I recently read a Social Media post that read:
Solitude and photography
Often go hand in hand.
I’ve been pondering the statement and find it a bit perplexing. Yes, of course we are the lone masters of the viewfinder, we singlehandedly (usually) decide what to include and what to leave out. So very often, the photographic image is created and then quickly shared. Be it on the back of the camera, tethered to a monitor, published, posted to social media or a website, our images are viewed at daunting levels of frequency and speed. Very little happens in a vacuum these days!
We create alone and then share with the world.
With my photojournalism background I’ve often been in situations where there are hoards of photographers. Hundreds of shooters cover major events and often we are standing shoulder to shoulder. Everyone will have a slightly different take on the subject. We have lens and exposure differences, compositional creativity and unique decisive moments. A split second can change the scene and the images entirely. Everyone creates his or her own image and then we can’t wait to compare, compete and reflect on each photographer’s take of an experience.
What starts as a solitary experience changes as we crave views, likes, pats on the back, thumbs up and ego building comments from the group around us.
Photographers have egos, no doubt about it. So praise in whatever form from the photography community helps foster confidence, more sharing and commenting on the work of others.
There are huge benefits to the group dynamic, be it on line or in person.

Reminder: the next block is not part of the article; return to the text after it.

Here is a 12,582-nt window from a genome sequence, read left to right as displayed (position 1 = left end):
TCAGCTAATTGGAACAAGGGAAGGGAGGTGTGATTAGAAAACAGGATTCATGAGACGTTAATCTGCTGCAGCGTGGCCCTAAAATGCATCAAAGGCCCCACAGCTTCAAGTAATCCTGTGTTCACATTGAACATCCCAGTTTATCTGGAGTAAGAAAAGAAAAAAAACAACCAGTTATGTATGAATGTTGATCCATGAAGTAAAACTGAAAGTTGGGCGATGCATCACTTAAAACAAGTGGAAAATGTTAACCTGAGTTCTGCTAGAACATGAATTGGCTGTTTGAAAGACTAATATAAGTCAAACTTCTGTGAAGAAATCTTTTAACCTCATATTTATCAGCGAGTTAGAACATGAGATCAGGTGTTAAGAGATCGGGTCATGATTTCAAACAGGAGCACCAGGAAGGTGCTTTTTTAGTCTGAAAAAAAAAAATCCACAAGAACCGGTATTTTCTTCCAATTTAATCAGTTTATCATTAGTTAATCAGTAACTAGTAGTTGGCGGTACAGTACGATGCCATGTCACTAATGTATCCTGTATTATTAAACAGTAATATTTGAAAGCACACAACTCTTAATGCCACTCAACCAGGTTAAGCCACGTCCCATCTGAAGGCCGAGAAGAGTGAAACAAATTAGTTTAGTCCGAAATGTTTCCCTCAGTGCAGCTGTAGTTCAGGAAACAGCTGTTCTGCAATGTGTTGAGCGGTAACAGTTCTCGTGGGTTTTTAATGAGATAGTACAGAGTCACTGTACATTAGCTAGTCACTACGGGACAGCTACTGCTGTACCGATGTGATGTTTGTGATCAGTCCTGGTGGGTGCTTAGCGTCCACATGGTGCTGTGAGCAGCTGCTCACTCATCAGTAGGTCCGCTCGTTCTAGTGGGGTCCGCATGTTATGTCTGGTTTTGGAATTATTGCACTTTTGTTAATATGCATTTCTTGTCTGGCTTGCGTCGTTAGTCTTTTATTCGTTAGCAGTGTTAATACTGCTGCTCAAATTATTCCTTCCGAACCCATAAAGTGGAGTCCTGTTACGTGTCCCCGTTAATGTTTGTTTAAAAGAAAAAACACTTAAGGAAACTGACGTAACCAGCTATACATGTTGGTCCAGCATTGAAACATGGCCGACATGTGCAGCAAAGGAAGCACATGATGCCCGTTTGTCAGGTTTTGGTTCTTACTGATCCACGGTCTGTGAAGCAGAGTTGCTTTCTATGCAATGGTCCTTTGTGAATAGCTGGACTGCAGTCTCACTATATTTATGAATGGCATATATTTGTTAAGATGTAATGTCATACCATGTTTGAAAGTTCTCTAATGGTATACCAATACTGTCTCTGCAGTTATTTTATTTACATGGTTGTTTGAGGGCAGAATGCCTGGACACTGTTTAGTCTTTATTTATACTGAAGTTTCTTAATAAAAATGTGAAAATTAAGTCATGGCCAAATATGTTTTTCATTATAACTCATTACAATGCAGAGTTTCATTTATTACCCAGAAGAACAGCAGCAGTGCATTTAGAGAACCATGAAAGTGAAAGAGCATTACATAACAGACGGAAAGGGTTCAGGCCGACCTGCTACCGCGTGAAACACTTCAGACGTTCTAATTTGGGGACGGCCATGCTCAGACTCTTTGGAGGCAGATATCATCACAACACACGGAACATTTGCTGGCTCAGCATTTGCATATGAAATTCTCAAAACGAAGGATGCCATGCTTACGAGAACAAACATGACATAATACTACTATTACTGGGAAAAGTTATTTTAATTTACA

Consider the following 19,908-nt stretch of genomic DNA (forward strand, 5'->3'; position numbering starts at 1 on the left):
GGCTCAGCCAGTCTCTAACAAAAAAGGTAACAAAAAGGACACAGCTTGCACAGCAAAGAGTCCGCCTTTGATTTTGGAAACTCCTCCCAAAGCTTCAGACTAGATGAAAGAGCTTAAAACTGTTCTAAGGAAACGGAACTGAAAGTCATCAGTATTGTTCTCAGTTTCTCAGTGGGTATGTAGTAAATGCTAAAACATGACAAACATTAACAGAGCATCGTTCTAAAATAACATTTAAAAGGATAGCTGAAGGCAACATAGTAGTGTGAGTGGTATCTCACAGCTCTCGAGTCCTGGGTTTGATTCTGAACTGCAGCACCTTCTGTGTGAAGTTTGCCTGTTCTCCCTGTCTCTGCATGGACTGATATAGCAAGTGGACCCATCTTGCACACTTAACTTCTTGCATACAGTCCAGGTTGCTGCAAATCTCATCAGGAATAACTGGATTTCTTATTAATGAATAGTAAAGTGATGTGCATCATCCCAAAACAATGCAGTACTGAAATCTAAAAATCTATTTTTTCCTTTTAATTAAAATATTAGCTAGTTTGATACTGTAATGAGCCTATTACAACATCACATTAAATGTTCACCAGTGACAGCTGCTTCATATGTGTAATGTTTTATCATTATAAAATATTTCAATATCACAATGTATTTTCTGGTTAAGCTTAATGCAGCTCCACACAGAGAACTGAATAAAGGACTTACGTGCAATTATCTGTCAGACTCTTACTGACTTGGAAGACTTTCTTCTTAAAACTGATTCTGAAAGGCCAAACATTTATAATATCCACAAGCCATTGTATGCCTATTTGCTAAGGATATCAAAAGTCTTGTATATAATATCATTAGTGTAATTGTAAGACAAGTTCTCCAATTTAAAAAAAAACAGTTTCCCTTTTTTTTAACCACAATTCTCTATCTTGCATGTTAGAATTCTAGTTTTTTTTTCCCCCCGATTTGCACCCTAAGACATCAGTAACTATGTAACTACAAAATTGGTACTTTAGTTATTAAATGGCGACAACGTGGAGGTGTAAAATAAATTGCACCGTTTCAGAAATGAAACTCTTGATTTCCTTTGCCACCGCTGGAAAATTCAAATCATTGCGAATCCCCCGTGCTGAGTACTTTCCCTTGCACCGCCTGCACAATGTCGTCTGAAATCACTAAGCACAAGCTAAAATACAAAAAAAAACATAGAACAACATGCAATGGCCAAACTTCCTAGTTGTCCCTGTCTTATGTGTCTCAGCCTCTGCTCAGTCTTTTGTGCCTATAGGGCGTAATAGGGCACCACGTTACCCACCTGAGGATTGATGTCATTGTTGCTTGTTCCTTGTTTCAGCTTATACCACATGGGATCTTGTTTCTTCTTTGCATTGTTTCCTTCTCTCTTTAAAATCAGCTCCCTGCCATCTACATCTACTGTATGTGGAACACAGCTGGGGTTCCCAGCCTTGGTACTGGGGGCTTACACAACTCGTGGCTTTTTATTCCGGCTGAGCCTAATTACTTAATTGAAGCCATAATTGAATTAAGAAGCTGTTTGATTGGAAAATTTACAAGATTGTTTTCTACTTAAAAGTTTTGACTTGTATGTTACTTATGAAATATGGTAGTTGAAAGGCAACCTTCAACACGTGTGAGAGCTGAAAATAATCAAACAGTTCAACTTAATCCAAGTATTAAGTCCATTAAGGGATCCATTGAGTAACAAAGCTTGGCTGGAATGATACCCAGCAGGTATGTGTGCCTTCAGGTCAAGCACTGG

The concept of Creative Critique is an art unto itself. Learning from others as they share their expertise and opinions in a positive manner is one of the most effective ways to progress skills, knowledge and vision.
I’ve shot for weeks on my own in foreign environments, and on the flip side have for 15 years traveled with groups of like-minded photo enthusiasts that scrum together and feed off each other’s ideas and creativity. I’ve taught in Colleges for over a decade and witnessed classrooms of photographers learn so much faster when they work in groups.
The group dynamic doesn’t create copycat shooting, it encourages individuals to go beyond their comfort zones and express more creativity as those around them do the same. New ideas, confidence, problem solving, fostering of self expression all come with the group dynamic. It never happens that a group of photographers all take the “same” photo, we are all just so different in our artistic approaches.
Don’t hesitate to share, learn, and experience photography with a group of like-minded individuals, the benefits are huge.So meet-up; take a class; do a walk-about; join a camera club; submit work for critique; take a workshop; participate in an event; attend a gallery opening; listen to a speaker; experience a seminar; post your work; share; praise, and yes by all means travel on a photo adventure with a group!
But just don’t do it alone, it’s not nearly as much fun.
Feel free to contact me with questions, ideas, travel tips, feedback, chocolate chip cookies, or kudos.